Tuesday, November 05, 2013

Baby Doc Paul and plagiarism

It's good to periodically revisit some basics. Rand "Baby Doc" Paul's recent problems over plagiarism made me reflect again on just what constitutes plagiarism.

The American Historical Association has a Statement on Standards of Professional Conduct (2005) which includes Section 4 on plagiarism. This excerpt gives a pretty good picture of what I think of as plagiarism:

Plagiarism includes more subtle abuses than simply expropriating the exact wording of another author without attribution. Plagiarism can also include the limited borrowing, without sufficient attribution, of another person's distinctive and significant research findings or interpretations. Of course, historical knowledge is cumulative, and thus in some contexts—such as textbooks, encyclopedia articles, broad syntheses, and certain forms of public presentation—the form of attribution, and the permissible extent of dependence on prior scholarship, citation, and other forms of attribution will differ from what is expected in more limited monographs. As knowledge is disseminated to a wide public, it loses some of its personal reference. What belongs to whom becomes less distinct. But even in textbooks a historian should acknowledge the sources of recent or distinctive findings and interpretations, those not yet a part of the common understanding of the profession. Similarly, while some forms of historical work do not lend themselves to explicit attribution (e.g., films and exhibitions), every effort should be made to give due credit to scholarship informing such work.

Plagiarism, then, takes many forms. The clearest abuse is the use of another's language without quotation marks and citation. More subtle abuses include the appropriation of concepts, data, or notes all disguised in newly crafted sentences, or reference to a borrowed work in an early note and then extensive further use without subsequent attribution. Borrowing unexamined primary source references from a secondary work without citing that work is likewise inappropriate. All such tactics reflect an unworthy disregard for the contributions of others.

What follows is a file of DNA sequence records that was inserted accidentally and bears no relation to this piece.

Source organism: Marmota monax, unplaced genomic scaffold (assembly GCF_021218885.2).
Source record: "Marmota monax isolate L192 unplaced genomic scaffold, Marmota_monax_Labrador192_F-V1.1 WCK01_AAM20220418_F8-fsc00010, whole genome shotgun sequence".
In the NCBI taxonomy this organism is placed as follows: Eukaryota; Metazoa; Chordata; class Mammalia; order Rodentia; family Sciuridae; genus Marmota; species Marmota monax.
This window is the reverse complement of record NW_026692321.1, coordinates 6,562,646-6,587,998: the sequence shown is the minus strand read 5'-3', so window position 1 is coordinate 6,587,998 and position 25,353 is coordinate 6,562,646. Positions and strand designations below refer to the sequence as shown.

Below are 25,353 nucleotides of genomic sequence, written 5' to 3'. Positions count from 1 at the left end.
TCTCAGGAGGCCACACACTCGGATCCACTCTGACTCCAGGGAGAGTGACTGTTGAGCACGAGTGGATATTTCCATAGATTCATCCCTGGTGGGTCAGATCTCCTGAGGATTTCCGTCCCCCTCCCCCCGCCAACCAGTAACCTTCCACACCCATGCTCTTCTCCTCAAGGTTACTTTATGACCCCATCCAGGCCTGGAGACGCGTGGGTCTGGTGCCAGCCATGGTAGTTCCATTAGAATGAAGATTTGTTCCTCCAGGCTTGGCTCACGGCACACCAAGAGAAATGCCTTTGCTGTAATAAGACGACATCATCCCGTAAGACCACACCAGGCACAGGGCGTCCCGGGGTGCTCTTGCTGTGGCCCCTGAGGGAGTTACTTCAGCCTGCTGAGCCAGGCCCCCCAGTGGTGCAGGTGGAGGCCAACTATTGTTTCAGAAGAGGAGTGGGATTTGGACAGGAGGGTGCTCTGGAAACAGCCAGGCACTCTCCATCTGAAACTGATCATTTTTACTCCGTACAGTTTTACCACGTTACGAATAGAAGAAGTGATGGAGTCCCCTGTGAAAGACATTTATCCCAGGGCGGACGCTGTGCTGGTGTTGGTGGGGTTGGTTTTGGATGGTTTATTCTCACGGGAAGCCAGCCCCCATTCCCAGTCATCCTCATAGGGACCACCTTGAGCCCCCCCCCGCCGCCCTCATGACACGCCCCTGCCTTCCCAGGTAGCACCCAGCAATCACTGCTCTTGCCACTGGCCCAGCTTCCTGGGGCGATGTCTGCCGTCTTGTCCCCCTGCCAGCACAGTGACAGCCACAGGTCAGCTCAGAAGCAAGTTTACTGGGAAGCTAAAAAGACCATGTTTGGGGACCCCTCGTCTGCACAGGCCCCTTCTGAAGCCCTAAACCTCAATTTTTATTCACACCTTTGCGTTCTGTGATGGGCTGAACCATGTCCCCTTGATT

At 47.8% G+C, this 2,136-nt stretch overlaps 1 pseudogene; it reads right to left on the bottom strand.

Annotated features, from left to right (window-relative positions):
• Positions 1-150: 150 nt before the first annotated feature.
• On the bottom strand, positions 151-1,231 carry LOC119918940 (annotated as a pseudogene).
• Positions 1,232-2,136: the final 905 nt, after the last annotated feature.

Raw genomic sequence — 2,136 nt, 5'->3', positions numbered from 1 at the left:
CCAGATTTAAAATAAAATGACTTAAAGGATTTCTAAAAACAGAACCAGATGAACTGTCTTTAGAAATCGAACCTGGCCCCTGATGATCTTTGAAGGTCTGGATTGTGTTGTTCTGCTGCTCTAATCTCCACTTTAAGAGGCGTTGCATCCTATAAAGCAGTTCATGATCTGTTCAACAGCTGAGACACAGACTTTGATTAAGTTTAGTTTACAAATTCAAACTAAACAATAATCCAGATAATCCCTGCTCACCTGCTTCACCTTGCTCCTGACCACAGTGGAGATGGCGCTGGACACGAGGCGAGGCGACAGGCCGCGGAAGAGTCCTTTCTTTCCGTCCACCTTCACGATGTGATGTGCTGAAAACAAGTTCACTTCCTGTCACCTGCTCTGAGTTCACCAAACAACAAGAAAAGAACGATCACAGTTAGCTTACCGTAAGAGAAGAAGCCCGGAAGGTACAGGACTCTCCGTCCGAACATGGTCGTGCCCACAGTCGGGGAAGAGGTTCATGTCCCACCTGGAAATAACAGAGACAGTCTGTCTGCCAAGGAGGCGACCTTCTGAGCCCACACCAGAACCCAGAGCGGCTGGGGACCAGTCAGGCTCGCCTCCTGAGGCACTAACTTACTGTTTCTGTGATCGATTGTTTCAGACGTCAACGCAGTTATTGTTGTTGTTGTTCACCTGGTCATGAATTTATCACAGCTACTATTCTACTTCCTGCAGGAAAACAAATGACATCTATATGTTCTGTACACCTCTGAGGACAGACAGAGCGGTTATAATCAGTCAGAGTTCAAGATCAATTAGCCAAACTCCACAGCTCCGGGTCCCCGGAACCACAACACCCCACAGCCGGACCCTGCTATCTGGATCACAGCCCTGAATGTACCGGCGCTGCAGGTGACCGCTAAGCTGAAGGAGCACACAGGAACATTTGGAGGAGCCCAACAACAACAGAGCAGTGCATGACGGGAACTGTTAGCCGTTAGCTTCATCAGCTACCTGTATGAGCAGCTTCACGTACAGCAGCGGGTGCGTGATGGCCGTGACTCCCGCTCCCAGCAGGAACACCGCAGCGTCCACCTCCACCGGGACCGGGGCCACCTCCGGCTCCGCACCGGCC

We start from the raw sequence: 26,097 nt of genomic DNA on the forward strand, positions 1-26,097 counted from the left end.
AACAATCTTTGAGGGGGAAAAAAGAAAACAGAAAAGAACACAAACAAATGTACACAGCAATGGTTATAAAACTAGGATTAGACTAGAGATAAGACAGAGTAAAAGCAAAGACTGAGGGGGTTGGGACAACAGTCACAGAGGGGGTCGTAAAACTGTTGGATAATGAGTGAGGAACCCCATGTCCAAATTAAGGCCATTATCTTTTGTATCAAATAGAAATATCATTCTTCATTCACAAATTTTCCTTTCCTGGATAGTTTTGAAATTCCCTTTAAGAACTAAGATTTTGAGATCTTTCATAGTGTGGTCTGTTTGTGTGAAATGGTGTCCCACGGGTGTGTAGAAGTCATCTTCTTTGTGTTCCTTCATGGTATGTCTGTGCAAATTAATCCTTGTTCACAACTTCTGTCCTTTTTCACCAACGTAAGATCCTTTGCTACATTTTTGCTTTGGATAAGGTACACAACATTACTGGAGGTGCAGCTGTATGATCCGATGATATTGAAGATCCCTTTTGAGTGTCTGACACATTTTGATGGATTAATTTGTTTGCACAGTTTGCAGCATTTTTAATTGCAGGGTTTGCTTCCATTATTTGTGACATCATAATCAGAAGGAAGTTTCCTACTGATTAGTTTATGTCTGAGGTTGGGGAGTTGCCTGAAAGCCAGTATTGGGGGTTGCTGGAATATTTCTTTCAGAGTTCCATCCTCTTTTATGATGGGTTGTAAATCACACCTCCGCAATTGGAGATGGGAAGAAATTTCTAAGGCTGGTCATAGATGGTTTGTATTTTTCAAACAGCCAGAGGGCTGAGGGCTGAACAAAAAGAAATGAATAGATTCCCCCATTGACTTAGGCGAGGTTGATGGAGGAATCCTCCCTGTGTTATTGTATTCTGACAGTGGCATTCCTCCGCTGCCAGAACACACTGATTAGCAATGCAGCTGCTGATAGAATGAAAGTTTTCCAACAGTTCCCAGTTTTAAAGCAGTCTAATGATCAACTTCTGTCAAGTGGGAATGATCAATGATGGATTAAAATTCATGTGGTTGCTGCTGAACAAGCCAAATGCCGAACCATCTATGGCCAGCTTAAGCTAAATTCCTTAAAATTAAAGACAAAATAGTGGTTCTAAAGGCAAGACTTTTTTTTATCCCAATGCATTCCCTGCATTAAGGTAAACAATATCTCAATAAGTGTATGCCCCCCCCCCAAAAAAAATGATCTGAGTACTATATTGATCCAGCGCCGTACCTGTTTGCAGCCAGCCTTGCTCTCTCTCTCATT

No matter what the context, the best professional practice for avoiding a charge of plagiarism is always to be explicit, thorough, and generous in acknowledging one's intellectual debts. (emphasis in original)
From this report from Luke Johnson, Rand Paul Adding Footnotes So People 'Leave Me The Hell Alone' Huffington Post 11/05/2013, it sounds like Baby Doc overstepped the boundaries in a print article in the Washington Times. And not for the first time: Andrew Kaczynski, Three Pages Of Rand Paul’s Book Were Plagiarized From Think Tank BuzzFeed 11/02/2013.

Still, as generally unsympathetic as I find Baby Doc's segregationist politics and thinking, I found myself having some sympathy with him over his descriptions in speeches of a couple of movies that supposedly had been plagiarized from Wikipedia. So he strung together a couple of words during a political speech in the same order they appear in a Wikipedia article. Who cares? And isn't Wikipedia crowd-sourced? How do we know he didn't write the original descriptions himself?

But this response on ABC's This Week is a good example of the kind of OCD response that Bircher types love, even when it sounds as whiny as this:

Maybe the non-FOX press should start inspecting FOX News broadcasts for unattributed quotes of Republican talking points, Republican politicians, and the FOX News guests who were spouting the same words in the same order a few minutes before.

Tags: ,

No comments: